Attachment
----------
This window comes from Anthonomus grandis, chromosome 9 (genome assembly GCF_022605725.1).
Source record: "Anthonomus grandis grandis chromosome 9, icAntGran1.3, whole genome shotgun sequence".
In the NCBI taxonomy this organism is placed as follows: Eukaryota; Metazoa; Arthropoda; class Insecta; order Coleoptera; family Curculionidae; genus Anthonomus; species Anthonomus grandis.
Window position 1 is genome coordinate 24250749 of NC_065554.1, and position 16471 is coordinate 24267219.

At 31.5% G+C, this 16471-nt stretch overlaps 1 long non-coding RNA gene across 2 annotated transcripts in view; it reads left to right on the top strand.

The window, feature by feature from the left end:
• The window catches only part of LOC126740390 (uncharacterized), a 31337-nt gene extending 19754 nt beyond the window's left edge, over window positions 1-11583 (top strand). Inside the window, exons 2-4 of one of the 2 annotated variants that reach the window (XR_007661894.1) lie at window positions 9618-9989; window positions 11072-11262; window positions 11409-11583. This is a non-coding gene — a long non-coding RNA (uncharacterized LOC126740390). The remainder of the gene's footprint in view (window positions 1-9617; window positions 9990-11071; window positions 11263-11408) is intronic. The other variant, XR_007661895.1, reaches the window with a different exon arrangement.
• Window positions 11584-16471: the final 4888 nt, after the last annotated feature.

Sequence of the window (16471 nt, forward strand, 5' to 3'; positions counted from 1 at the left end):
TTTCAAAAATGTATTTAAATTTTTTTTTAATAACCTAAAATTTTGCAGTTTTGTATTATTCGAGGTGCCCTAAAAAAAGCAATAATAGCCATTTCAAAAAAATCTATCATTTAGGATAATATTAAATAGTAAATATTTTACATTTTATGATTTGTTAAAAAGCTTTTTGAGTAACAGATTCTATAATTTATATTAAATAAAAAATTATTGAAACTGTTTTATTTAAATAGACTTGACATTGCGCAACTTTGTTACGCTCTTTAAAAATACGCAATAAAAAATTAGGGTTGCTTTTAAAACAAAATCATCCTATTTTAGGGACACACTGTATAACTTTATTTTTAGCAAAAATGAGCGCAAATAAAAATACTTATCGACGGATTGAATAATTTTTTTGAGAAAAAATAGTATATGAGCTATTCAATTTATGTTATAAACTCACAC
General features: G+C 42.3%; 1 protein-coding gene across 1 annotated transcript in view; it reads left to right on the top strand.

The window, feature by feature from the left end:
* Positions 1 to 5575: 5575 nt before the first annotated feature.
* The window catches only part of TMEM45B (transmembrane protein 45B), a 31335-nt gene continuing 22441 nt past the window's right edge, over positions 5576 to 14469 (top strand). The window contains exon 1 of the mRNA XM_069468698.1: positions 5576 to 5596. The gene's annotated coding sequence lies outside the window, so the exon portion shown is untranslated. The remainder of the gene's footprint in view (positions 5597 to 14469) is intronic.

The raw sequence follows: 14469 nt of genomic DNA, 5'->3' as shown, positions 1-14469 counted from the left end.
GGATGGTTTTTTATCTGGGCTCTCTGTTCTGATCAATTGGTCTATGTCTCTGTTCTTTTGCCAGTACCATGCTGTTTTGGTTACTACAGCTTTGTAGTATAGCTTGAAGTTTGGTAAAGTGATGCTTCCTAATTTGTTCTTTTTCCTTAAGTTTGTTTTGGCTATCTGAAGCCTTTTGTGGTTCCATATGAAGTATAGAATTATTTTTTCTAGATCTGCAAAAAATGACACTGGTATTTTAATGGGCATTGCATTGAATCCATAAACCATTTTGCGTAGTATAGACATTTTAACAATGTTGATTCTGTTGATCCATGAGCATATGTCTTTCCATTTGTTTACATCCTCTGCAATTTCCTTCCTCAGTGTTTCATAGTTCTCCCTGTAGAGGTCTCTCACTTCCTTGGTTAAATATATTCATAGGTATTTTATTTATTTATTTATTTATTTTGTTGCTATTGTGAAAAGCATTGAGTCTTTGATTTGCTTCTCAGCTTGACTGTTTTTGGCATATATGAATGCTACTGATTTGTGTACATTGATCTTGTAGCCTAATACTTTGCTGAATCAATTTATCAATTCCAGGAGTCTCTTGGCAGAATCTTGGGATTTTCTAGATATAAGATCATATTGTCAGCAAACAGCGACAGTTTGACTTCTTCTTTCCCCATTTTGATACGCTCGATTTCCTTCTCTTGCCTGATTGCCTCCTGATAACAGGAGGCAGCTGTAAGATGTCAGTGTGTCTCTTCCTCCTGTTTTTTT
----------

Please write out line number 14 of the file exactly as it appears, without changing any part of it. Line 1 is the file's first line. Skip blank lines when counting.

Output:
* The window catches only part of TMEM45B (transmembrane protein 45B), a 31335-nt gene continuing 22441 nt past the window's right edge, over positions 5576 to 14469 (top strand). The window contains exon 1 of the mRNA XM_069468698.1: positions 5576 to 5596. The gene's annotated coding sequence lies outside the window, so the exon portion shown is untranslated. The remainder of the gene's footprint in view (positions 5597 to 14469) is intronic.